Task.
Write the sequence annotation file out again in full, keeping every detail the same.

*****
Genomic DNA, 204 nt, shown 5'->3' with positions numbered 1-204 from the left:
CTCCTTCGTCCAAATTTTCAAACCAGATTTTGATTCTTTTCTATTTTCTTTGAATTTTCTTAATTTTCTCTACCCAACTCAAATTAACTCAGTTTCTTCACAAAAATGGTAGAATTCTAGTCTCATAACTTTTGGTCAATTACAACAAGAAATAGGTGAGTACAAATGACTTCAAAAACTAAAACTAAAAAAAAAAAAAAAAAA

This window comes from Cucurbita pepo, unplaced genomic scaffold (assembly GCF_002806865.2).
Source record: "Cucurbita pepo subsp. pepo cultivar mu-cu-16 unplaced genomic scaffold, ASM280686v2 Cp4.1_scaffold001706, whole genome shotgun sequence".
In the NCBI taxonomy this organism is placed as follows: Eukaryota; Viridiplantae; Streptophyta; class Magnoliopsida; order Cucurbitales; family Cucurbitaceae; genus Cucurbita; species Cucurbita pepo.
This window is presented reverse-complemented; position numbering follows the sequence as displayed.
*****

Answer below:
Genomic DNA, 204 nt, shown 5'->3' with positions numbered 1-204 from the left:
CTCCTTCGTCCAAATTTTCAAACCAGATTTTGATTCTTTTCTATTTTCTTTGAATTTTCTTAATTTTCTCTACCCAACTCAAATTAACTCAGTTTCTTCACAAAAATGGTAGAATTCTAGTCTCATAACTTTTGGTCAATTACAACAAGAAATAGGTGAGTACAAATGACTTCAAAAACTAAAACTAAAAAAAAAAAAAAAAAA

This window comes from Cucurbita pepo, unplaced genomic scaffold (assembly GCF_002806865.2).
Source record: "Cucurbita pepo subsp. pepo cultivar mu-cu-16 unplaced genomic scaffold, ASM280686v2 Cp4.1_scaffold001706, whole genome shotgun sequence".
In the NCBI taxonomy this organism is placed as follows: Eukaryota; Viridiplantae; Streptophyta; class Magnoliopsida; order Cucurbitales; family Cucurbitaceae; genus Cucurbita; species Cucurbita pepo.
This window is presented reverse-complemented; position numbering follows the sequence as displayed.